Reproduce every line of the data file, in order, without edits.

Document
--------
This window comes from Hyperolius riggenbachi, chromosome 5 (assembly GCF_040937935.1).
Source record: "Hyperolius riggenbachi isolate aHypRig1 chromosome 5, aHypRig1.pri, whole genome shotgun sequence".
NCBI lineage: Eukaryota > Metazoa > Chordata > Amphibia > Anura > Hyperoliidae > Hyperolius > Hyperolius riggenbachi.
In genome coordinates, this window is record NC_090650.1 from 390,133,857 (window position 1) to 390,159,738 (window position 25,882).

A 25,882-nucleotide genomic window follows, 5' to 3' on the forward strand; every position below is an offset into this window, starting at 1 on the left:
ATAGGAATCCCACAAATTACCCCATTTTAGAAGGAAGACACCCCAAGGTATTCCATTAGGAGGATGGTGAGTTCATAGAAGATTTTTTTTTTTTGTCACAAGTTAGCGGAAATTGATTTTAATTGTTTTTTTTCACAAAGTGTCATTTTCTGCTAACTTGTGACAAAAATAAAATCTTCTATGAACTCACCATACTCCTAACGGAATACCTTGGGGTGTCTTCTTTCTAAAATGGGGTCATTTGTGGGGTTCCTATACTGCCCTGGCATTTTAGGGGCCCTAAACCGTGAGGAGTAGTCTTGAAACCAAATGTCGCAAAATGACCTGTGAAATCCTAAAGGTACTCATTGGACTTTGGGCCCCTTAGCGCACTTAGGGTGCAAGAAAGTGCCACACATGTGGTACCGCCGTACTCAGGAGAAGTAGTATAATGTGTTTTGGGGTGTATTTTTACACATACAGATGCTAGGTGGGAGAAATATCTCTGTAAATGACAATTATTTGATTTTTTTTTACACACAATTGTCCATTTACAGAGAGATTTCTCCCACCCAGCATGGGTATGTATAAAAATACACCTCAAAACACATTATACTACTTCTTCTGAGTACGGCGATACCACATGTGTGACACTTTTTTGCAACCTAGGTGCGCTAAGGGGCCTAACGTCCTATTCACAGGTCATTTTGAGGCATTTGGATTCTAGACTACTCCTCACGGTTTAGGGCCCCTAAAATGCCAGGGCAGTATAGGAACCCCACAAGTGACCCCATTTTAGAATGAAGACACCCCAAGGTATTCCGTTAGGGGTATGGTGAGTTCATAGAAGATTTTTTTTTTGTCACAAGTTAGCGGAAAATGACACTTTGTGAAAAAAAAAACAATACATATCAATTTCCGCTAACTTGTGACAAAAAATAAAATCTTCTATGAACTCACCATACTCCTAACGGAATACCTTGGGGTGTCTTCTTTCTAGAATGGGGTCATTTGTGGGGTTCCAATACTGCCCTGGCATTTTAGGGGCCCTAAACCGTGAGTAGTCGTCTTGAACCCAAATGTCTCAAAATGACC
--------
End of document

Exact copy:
This window comes from Hyperolius riggenbachi, chromosome 5 (assembly GCF_040937935.1).
Source record: "Hyperolius riggenbachi isolate aHypRig1 chromosome 5, aHypRig1.pri, whole genome shotgun sequence".
NCBI lineage: Eukaryota > Metazoa > Chordata > Amphibia > Anura > Hyperoliidae > Hyperolius > Hyperolius riggenbachi.
In genome coordinates, this window is record NC_090650.1 from 390,133,857 (window position 1) to 390,159,738 (window position 25,882).

A 25,882-nucleotide genomic window follows, 5' to 3' on the forward strand; every position below is an offset into this window, starting at 1 on the left:
ATAGGAATCCCACAAATTACCCCATTTTAGAAGGAAGACACCCCAAGGTATTCCATTAGGAGGATGGTGAGTTCATAGAAGATTTTTTTTTTTTGTCACAAGTTAGCGGAAATTGATTTTAATTGTTTTTTTTCACAAAGTGTCATTTTCTGCTAACTTGTGACAAAAATAAAATCTTCTATGAACTCACCATACTCCTAACGGAATACCTTGGGGTGTCTTCTTTCTAAAATGGGGTCATTTGTGGGGTTCCTATACTGCCCTGGCATTTTAGGGGCCCTAAACCGTGAGGAGTAGTCTTGAAACCAAATGTCGCAAAATGACCTGTGAAATCCTAAAGGTACTCATTGGACTTTGGGCCCCTTAGCGCACTTAGGGTGCAAGAAAGTGCCACACATGTGGTACCGCCGTACTCAGGAGAAGTAGTATAATGTGTTTTGGGGTGTATTTTTACACATACAGATGCTAGGTGGGAGAAATATCTCTGTAAATGACAATTATTTGATTTTTTTTTACACACAATTGTCCATTTACAGAGAGATTTCTCCCACCCAGCATGGGTATGTATAAAAATACACCTCAAAACACATTATACTACTTCTTCTGAGTACGGCGATACCACATGTGTGACACTTTTTTGCAACCTAGGTGCGCTAAGGGGCCTAACGTCCTATTCACAGGTCATTTTGAGGCATTTGGATTCTAGACTACTCCTCACGGTTTAGGGCCCCTAAAATGCCAGGGCAGTATAGGAACCCCACAAGTGACCCCATTTTAGAATGAAGACACCCCAAGGTATTCCGTTAGGGGTATGGTGAGTTCATAGAAGATTTTTTTTTTGTCACAAGTTAGCGGAAAATGACACTTTGTGAAAAAAAAAACAATACATATCAATTTCCGCTAACTTGTGACAAAAAATAAAATCTTCTATGAACTCACCATACTCCTAACGGAATACCTTGGGGTGTCTTCTTTCTAGAATGGGGTCATTTGTGGGGTTCCAATACTGCCCTGGCATTTTAGGGGCCCTAAACCGTGAGTAGTCGTCTTGAACCCAAATGTCTCAAAATGACC